Sunset Sunrise will be opened on the evening of Thursday 9 August by noted international curator Hans Ulrich Obrist, Co-Director of the Serpentine Galleries, London, a friend and long-time supporter of Farmanfarmaian.

On showing her work in Ireland Monir Shahroudy Farmanfarmaian said “The Irish and the Iranians share a love of poetry in their cultures. My poetry is in my art, and I am honoured to share it in this IMMA exhibition”.

Born in Qazvin, Iran in 1924, Farmanfarmaian’s distinguished career has spanned more than six decades. The artist attended the Fine Arts College of Tehran before becoming one of the first Iranian students to study in the United States after World War II. Between 1945 and 1957 she was engulfed in this epicentre of the modern art world, and it was here that she worked alongside many iconic contemporary American artists including Jackson Pollock, Frank Stella, Louise Nevelson and Andy Warhol, all of whom had an influence on her work. In 1957 she returned to Iran. She was abroad when the Islamic, or Iranian Revolution of 1979 broke out, effectively making her an exile until 1992. Returning to Iran in 2004 she is now firmly re-established in her native country and is considered one of the most important Iranian artists working today with the opening of The Monir Museum in 2017 – the first Museum in Iran dedicated to a female artist.

Rachel Thomas, Senior Curator: Head of Exhibitions at IMMA first discovered Farmanfarmaian’s work when she was researching for the popular IMMA exhibition As Above, So Below and goes on to say; “Monir’s pioneering approach as an Iranian artist, fuses traditional skills with contemporary sensibilities to create a truly global and timeless practice, and one that deserved a significant international retrospective. I am particularly pleased that IMMA was able to originate this new framing of Monir Shahroudy Farmanfarmaian here in Dublin, and that we will tour the exhibition to our partners in Sharjah next year”.

Encapsulating histories of both East and West, Sunset, Sunrise reflects a life lived between two cultures, as the artist’s early involvement with graphic design and experimental modern abstraction in New York City gave way to a period of intense research into traditional craftsmanship and folk art in Iran’s more remote regions. Western avant-garde principles were maintained by the artist while she delved into Persian mysticism and simultaneously evoked the socio-political Islamic landscape as well as the easily recognisable geometry of Iran’s artistic and architectural heritage. Embedded in this collision of cultures, Farmanfarmaian navigated a path to her own distinct form of rich geometric abstraction.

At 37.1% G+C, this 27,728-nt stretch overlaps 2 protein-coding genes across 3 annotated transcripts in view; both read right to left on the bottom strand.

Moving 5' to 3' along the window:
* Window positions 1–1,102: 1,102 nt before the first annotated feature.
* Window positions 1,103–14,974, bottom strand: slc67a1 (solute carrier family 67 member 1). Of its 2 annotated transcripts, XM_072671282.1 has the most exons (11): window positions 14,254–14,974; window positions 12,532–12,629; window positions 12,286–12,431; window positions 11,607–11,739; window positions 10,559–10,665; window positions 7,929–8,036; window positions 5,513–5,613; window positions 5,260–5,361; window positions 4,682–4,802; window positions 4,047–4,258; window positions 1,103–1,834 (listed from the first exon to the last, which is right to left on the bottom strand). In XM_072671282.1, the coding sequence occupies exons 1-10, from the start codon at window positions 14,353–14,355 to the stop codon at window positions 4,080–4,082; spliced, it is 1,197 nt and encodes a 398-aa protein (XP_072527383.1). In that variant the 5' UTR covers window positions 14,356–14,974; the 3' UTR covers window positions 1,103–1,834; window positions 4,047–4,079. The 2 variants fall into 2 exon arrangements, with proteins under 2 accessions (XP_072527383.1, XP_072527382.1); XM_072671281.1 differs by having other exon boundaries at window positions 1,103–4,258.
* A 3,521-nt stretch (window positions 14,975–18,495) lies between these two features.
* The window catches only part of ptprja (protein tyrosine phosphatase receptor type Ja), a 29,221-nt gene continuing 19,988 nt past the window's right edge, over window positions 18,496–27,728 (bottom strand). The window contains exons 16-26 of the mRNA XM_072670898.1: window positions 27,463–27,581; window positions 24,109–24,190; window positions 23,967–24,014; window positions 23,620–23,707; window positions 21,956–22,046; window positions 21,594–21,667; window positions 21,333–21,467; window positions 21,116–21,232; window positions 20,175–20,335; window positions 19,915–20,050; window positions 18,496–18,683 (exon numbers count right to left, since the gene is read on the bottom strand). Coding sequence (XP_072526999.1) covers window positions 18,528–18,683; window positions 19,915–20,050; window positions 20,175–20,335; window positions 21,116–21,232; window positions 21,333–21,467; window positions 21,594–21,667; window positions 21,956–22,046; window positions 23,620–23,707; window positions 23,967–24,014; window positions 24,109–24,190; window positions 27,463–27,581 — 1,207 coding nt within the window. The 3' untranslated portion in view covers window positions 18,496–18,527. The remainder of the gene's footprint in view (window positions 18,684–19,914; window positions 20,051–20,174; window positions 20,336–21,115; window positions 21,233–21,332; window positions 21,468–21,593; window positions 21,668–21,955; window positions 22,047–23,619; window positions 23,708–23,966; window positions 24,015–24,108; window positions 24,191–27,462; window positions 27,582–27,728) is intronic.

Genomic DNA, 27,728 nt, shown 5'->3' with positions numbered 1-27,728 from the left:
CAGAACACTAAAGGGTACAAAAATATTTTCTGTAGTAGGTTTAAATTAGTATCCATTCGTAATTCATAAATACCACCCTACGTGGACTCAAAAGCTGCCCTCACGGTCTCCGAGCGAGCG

While Farmanfarmaian’s practice has historically been overlooked in certain contemporary art discourses, her work has proven prescient and influential for many artists working today. The exhibition at IMMA establishes Farmanfarmaian as one of the great pioneering female artists, set alongside such 20th-century innovators such as Etel Adnan, Carol Rama and Hilma af Klint, all of whom have been rediscovered for their vital contributions to the development of contemporary art, and who have been represented within group and solo exhibitions at IMMA over the last three years.

Sunset, Sunrise investigates the abundance and mystery of nature, the universe and our place within it. Presenting over 70 works the exhibition includes key works Sunrise (2015) and Sunset (2015), both created using mirror and reverse-glass painting on plaster and wood. These pieces, from which the exhibition takes its title, exemplify Farmanfarmaian’s ability to merge traditional Persian techniques with contemporary abstraction. Other works, such as Untitled (2012) and Untitled 4 (2016), are shown here for the first time. These works incorporate highly reflective materials such as mirror and glitter on paper which are in line with the artist’s use of luxurious textures such as pearls, crystals, beads and gold leaf within her wider practice. Also showing is the intimate documentary film, Monir, 2015, chronicling the life and work of the artist, directed by Bahman Kiarostami and produced by Leyla Fakhr.

Sunset, Sunrise is co-curated by Rachel Thomas (Senior Curator: Head of Exhibitions, IMMA) and Hoor Al Qasimi (Director, Sharjah Art Foundation). The exhibition is organised by IMMA in collaboration with Sharjah Art Foundation, United Arab Emirates. The exhibition will travel to Sharjah Art Foundation in 2019.

A fully illustrated publication accompanies the exhibition, focusing on architecture, poetry and a fresh re-evaluation of Monir Shahroudy Farmanfarmaian’s practice. Included in the publication are Farmanfarmaian’s favourite poems joined by newly commissioned texts by Rahel Aima, Dr Tina Kinsella, Caoimhín Mac Giolla Léith, Murtaza Vali, Rachel Thomas and Hoor Al Qasimi, as well as extracts from Hans Ulrich Obrist’s previously published interviews. The publication is co-published by IMMA and Sharjah Art Foundation.

A new Limited Edition print of the work of Monir Shahroudy Farmanfarmaian, titled Sunrise, will be available to purchase at the IMMA Shop.

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For more information and images please contact Monica Cullinane e: t: + 353 1 612 9922.


Editors Notes

About the Artist